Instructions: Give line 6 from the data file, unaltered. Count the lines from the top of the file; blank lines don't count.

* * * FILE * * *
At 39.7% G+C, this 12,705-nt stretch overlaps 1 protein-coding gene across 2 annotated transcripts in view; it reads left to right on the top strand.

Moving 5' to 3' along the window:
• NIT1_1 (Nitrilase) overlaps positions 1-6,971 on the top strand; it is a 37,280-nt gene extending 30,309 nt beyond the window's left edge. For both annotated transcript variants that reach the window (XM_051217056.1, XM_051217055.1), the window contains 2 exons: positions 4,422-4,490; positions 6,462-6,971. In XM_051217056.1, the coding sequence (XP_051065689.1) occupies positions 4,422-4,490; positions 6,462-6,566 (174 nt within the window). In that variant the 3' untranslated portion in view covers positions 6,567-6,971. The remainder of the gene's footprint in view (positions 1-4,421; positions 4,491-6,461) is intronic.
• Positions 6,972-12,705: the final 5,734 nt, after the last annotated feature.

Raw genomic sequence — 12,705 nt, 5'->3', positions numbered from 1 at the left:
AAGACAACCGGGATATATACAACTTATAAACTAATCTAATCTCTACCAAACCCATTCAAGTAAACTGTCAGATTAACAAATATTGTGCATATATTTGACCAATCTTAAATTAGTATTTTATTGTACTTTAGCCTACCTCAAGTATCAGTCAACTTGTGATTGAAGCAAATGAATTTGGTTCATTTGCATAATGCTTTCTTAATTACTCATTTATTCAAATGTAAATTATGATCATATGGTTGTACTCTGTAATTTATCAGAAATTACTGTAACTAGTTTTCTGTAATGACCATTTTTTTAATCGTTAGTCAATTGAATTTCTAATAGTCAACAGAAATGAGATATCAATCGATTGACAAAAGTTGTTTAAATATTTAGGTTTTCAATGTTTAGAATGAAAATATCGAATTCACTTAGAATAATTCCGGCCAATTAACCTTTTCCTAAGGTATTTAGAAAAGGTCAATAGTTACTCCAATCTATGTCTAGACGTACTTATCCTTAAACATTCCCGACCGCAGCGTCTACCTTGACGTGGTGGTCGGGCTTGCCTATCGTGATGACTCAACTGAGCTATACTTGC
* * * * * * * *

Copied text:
AAGACAACCGGGATATATACAACTTATAAACTAATCTAATCTCTACCAAACCCATTCAAGTAAACTGTCAGATTAACAAATATTGTGCATATATTTGACCAATCTTAAATTAGTATTTTATTGTACTTTAGCCTACCTCAAGTATCAGTCAACTTGTGATTGAAGCAAATGAATTTGGTTCATTTGCATAATGCTTTCTTAATTACTCATTTATTCAAATGTAAATTATGATCATATGGTTGTACTCTGTAATTTATCAGAAATTACTGTAACTAGTTTTCTGTAATGACCATTTTTTTAATCGTTAGTCAATTGAATTTCTAATAGTCAACAGAAATGAGATATCAATCGATTGACAAAAGTTGTTTAAATATTTAGGTTTTCAATGTTTAGAATGAAAATATCGAATTCACTTAGAATAATTCCGGCCAATTAACCTTTTCCTAAGGTATTTAGAAAAGGTCAATAGTTACTCCAATCTATGTCTAGACGTACTTATCCTTAAACATTCCCGACCGCAGCGTCTACCTTGACGTGGTGGTCGGGCTTGCCTATCGTGATGACTCAACTGAGCTATACTTGC